If you’re under the impression that carbon monoxide poisoning is only a threat during the winter months, think again.
We’re still in the middle of summer and cases of carbon monoxide poisoning are already on the rise.
Take a look at three of the latest troubling carbon monoxide poisoning cases:
Sunday, August 5th, two people were found dead inside their home after police were notified of a potential carbon monoxide poisoning.
First responders arrived at the home around 8 a.m. and discovered a couple in their 70s in the basement near their running gas-powered generator. The victims were the owners of the home and pronounced dead at the scene.
The Middlesex County District Attorney’s office has not released the victims’ names but will continue to investigate and determine a finite cause of death. For now, it is being treated as a potential carbon monoxide poisoning.
Two people also died of carbon monoxide poisoning in Wichita, Kansas this month. On August 2, Richard Reese and Dionne Jackson were found dead in a home that was supposed to be vacant. The home had no utilities, which is probably why the home was operating off of a generator.
Wichita police later confirmed that carbon monoxide produced by the generator is what lead to their deaths. The couple had been screaming for help and were overheard by Gilbert Gomez who said strong fumes came out when they opened the doors.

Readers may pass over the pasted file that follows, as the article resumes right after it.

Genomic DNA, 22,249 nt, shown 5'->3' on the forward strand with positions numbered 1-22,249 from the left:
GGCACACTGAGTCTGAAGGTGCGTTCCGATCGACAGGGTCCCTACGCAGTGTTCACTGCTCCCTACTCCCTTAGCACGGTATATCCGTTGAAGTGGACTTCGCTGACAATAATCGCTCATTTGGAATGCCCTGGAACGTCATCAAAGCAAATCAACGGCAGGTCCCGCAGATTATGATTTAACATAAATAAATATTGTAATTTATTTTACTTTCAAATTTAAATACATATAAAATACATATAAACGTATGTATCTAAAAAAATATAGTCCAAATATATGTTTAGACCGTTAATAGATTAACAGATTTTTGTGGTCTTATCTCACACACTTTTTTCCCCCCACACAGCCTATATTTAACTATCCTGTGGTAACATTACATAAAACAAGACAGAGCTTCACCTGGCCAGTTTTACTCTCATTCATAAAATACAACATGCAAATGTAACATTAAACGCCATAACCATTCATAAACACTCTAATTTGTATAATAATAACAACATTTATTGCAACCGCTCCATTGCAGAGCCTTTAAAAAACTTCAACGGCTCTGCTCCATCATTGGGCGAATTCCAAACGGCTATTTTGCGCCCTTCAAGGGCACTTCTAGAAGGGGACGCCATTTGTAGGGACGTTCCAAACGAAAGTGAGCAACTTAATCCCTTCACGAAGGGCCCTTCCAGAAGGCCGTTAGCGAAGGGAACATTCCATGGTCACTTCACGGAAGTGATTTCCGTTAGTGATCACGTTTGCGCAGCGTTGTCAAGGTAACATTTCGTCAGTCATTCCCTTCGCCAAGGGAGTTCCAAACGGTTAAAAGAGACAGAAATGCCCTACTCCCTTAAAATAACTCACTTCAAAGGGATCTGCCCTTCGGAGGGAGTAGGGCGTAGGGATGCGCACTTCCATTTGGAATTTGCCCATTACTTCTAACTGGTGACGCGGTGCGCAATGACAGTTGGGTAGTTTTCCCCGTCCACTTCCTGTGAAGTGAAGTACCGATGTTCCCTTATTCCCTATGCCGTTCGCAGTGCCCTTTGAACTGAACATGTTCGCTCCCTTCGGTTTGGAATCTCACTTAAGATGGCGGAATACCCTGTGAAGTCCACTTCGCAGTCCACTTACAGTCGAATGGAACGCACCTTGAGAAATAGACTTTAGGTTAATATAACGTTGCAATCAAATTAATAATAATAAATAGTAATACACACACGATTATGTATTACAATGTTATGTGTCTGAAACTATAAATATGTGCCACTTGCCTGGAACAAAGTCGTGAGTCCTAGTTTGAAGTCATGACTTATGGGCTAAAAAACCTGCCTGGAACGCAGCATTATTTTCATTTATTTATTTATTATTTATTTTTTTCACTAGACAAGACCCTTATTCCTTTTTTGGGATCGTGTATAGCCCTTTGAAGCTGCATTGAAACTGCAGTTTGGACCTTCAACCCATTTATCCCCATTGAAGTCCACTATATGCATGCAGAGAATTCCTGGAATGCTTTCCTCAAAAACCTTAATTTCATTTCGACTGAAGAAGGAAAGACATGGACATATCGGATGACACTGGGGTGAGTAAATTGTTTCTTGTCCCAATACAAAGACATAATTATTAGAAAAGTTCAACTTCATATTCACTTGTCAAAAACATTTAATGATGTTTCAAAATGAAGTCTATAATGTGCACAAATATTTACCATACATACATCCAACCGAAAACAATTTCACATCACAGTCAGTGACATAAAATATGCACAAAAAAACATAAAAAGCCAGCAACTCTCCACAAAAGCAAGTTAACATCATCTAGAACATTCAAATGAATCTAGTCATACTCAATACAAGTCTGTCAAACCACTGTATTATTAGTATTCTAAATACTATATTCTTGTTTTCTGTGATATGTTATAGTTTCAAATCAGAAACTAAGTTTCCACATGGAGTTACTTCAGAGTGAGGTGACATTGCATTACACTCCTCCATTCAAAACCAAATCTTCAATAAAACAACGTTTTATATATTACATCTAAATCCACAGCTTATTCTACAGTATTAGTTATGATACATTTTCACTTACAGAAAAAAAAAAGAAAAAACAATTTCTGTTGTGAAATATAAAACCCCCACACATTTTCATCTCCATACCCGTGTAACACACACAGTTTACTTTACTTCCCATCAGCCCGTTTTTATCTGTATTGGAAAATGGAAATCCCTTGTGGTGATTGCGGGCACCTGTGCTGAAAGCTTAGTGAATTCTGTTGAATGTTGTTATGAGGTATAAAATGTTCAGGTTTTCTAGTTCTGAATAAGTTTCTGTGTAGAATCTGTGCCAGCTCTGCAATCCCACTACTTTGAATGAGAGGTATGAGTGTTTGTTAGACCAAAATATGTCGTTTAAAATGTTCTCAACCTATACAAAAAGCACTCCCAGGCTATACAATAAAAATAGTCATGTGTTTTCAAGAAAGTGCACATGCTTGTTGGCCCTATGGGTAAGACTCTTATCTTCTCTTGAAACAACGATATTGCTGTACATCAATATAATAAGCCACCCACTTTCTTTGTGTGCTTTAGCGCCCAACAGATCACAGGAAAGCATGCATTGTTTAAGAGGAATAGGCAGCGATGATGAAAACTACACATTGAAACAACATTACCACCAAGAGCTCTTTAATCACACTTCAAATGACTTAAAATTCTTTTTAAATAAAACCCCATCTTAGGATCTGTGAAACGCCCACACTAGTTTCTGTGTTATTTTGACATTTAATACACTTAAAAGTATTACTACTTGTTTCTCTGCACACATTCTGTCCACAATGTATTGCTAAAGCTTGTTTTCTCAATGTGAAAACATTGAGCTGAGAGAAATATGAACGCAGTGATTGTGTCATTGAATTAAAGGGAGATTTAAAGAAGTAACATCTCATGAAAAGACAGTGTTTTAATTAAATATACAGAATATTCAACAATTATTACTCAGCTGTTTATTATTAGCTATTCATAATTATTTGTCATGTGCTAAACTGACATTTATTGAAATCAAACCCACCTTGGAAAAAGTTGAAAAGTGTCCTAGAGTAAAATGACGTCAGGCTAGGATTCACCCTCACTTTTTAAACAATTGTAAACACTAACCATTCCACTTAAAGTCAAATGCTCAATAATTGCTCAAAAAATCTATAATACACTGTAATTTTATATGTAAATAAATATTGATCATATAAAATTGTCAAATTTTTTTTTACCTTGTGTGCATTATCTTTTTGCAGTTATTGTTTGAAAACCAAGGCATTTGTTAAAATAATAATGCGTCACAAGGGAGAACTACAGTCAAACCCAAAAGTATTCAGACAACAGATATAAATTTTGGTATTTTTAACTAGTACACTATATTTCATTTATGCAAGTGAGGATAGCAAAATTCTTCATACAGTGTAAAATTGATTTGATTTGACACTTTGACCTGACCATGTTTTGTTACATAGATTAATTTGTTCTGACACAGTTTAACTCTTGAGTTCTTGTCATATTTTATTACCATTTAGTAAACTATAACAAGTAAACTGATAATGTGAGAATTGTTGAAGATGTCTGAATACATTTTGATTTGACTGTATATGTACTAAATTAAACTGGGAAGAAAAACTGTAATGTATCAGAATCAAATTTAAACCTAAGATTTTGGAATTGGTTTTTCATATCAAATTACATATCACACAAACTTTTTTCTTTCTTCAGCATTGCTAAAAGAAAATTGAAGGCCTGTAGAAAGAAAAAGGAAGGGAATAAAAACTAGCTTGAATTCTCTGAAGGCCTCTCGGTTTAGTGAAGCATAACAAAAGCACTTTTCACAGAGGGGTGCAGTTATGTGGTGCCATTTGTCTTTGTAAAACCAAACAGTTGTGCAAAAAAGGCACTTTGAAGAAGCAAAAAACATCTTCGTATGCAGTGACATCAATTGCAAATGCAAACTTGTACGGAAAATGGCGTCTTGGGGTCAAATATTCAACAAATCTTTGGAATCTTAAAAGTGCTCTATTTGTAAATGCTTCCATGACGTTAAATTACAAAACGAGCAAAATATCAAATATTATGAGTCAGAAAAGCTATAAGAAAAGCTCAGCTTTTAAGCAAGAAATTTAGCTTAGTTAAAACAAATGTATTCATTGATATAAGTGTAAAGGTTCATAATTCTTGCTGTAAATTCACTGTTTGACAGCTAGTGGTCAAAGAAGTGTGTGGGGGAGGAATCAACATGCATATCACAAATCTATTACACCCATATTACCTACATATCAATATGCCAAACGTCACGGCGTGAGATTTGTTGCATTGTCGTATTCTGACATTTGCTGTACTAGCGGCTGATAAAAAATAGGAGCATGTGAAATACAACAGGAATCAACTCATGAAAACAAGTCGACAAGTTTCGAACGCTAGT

Police do not believe the deaths are suspicious and the couple were victims of carbon monoxide poisoning.
On July 29, 2018, a woman passed out from carbon monoxide poisoning while she was on a boat on the Georgetown Waterfront, the Coast Guard reported.
Around 5:30 p.m., the Coast Guard received the call that a man and another passenger were suffering from carbon monoxide poisoning.
When they arrived on the scene, members of the Coast Guard removed the unconscious woman from the boat’s cabin and revived her using CPR on the Coast Guard boat. Luckily, she came to shortly thereafter.
Medics took both passengers to the George Washington University hospital where they were treated for carbon monoxide poisoning. The woman is expected to be fine.
In some cases, the potential for carbon monoxide can be detected. Gas generators like those in the Wichita and Lowell cases produce fumes, which leads to the build-up of carbon monoxide.
But there are other ways for carbon monoxide to build up in your home that are harder to detect.
The one thing you can count on is a carbon monoxide detection system to keep your family safe. With cases of carbon monoxide poisoning on the rise, and the winter season right around the corner, it’s the perfect time to install a system in your home.
In addition to being a team of residential and commercial security experts, Hawkeye Communication knows how to keep families in Waterloo, Cedar Falls, Cedar Rapids, and Iowa City safe from carbon monoxide.
Our experienced team will visit your home to determine the best place to put your carbon monoxide detectors, discover any potential threats to address, and show you how to integrate your detector with your home security system.
Carbon monoxide is tasteless and odorless. Cases of carbon monoxide poisoning are on the rise but your family doesn’t have to become victims. Keep your family safe by calling Hawkeye Communication today to install your detection system.